Bioiberica trials new compound that prevents memory loss in patients with mild Alzheimer's

Bioiberica trials new compound that prevents memory loss in patients with mild Alzheimer's 
A new compound of animal origin, isolated from the porcine brain and completely developed by Bioiberica investigators, has achieved positive results in slowing down the progression of Alzheimer's in seven studies using animals. 

This compound is PRJ212, which has a new mechanism of action based on neuroprotection and which could prevent memory loss in patients at the mild stage.

We have just registered the patent and the next step now is to trial this promising compound in human subjects. We are planning to begin clinical trials in Alzheimer patients in the last quarter of this year”, explains Daniel Martínez, head of R&D at the Human Health Division of Bioiberica and the person responsible for the project.

Bioiberica is a biotechnology company specialising in the extraction of biomolecules of high therapeutic value from tissues of animal origin. It is a worldwide reference for the production of heparin (the most used anticoagulant) and chondroitin sulfate (a drug for osteoarthritis). “This project responds to our innovation strategy of continuously developing new compounds that may be able to be applied in science. In this case, we also feel particularly proud because this research was conducted 100% by the company and it is the result of the positive work carried out from the personal strengths of our team”, declares José Escaich, CEO of Bioiberica.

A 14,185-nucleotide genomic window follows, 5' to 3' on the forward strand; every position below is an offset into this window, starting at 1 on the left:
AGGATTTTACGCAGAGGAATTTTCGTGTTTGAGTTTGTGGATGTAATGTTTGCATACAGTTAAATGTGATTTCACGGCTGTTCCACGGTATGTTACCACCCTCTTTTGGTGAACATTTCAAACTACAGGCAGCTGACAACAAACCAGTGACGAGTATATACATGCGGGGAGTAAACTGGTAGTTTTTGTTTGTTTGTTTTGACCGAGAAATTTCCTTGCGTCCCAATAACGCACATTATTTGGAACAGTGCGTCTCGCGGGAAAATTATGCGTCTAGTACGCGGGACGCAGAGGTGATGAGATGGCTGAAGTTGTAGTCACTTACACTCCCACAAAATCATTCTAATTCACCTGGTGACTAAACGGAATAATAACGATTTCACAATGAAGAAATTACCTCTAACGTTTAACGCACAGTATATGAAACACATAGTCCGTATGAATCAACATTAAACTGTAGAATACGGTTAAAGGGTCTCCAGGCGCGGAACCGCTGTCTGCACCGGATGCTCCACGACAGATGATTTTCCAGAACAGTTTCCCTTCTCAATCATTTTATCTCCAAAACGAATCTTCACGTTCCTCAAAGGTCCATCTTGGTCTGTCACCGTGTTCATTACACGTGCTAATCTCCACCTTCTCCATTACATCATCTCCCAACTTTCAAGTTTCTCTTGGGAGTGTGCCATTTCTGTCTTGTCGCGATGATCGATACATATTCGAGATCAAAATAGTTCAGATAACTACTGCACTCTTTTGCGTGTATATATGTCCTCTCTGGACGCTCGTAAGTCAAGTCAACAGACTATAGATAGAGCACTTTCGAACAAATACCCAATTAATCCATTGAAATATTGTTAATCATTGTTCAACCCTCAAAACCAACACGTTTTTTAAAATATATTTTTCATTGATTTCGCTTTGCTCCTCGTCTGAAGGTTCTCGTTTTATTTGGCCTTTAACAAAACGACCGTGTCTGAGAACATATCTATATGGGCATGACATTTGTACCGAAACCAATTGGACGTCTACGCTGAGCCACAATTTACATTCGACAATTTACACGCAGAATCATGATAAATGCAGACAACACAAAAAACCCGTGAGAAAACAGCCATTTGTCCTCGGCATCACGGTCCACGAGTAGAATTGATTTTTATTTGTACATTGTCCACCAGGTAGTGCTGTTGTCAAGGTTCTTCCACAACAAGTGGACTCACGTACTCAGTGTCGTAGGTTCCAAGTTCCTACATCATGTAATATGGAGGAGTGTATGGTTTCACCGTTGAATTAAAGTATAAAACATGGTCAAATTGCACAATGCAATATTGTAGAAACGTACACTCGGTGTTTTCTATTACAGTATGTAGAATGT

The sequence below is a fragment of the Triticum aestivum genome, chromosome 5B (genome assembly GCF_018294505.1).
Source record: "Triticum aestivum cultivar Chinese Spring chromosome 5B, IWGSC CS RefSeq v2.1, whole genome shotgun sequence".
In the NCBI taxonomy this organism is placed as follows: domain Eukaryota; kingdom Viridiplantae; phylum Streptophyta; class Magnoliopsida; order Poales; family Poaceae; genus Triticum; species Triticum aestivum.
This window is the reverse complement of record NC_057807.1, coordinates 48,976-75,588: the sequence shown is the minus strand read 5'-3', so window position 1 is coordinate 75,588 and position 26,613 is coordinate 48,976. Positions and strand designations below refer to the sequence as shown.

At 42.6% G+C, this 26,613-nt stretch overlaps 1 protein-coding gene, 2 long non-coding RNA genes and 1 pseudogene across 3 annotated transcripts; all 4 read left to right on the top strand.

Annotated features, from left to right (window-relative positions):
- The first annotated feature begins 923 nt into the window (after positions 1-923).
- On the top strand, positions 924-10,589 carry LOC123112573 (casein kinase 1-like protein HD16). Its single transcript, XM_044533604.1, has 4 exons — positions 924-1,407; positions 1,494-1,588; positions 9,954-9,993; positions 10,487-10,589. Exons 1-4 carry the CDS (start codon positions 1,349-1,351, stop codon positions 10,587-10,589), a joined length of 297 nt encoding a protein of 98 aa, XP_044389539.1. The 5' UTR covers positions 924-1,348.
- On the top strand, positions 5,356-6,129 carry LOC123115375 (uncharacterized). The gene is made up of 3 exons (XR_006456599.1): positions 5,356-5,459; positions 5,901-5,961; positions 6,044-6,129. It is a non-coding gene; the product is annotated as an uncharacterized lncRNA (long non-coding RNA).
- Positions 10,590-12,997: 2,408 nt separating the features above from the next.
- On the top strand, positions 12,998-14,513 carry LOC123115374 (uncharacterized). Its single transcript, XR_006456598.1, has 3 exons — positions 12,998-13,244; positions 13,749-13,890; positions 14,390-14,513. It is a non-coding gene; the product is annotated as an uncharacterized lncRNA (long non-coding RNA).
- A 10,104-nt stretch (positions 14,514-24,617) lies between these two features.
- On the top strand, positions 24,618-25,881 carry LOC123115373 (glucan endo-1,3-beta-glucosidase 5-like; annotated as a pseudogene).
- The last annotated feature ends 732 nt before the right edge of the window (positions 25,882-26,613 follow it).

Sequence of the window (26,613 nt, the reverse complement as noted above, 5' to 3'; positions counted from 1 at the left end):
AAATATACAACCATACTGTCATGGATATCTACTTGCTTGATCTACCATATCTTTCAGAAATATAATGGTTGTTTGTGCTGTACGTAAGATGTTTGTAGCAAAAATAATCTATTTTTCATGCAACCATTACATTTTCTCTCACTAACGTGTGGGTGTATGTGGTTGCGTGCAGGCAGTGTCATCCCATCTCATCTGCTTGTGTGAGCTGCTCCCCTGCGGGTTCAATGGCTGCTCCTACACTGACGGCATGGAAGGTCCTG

Bioiberica's goal is to launch a medical food onto the market, a food used for special medical purposes which, consumed regularly, helps prevent memory loss in patients with mild Alzheimer's. “We think approaching the disease from the perspective of nutrition is a promising strategy as numerous epidemiological studies suggest that Alzheimer's patients have special nutritional needs”, adds Martínez.

More than 15 million people worldwide are thought to suffer from Alzheimer's. This prevalence could double by 2030.